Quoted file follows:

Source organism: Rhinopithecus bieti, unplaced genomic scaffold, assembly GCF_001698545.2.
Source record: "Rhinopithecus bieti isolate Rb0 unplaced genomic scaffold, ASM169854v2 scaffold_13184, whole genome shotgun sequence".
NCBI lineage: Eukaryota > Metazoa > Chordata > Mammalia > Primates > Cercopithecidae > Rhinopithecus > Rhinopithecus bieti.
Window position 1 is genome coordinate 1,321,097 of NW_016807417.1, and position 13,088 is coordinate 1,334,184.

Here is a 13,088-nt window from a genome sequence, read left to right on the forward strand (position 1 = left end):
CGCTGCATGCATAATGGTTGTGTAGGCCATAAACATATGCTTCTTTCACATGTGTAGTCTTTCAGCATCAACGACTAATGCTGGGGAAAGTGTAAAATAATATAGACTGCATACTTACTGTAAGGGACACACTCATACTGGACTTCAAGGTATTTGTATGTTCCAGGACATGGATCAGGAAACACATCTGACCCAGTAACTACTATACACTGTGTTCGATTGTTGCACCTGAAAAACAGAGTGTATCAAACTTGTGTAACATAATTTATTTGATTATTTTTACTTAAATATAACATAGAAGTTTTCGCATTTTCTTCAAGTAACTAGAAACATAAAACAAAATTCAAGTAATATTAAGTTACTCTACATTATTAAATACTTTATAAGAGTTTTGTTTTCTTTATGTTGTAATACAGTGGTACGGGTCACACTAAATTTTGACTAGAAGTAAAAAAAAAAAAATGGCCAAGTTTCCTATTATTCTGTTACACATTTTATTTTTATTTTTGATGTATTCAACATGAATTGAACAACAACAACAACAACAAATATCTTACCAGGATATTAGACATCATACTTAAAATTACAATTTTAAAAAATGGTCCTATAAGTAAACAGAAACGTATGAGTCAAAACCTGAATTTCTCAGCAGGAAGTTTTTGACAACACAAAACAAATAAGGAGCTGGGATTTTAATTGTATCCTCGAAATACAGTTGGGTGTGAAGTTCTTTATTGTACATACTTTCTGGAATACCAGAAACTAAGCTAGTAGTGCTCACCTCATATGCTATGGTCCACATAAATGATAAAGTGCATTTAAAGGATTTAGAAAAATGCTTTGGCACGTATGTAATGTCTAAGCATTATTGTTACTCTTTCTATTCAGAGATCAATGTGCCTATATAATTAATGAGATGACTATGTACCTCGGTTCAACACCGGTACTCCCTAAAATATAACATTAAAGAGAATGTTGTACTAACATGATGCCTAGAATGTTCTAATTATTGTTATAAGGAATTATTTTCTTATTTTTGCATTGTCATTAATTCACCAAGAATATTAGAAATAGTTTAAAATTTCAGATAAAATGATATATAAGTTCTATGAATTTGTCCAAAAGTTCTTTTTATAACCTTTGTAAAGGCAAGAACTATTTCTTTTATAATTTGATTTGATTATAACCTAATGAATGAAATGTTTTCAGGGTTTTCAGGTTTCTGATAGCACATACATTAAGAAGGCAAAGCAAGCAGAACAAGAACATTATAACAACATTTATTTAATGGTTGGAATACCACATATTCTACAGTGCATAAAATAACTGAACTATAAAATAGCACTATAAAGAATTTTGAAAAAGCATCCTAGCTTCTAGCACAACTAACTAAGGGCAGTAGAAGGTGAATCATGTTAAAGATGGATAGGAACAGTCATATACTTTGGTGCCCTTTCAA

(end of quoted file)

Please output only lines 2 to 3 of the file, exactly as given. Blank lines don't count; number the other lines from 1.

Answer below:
Source record: "Rhinopithecus bieti isolate Rb0 unplaced genomic scaffold, ASM169854v2 scaffold_13184, whole genome shotgun sequence".
NCBI lineage: Eukaryota > Metazoa > Chordata > Mammalia > Primates > Cercopithecidae > Rhinopithecus > Rhinopithecus bieti.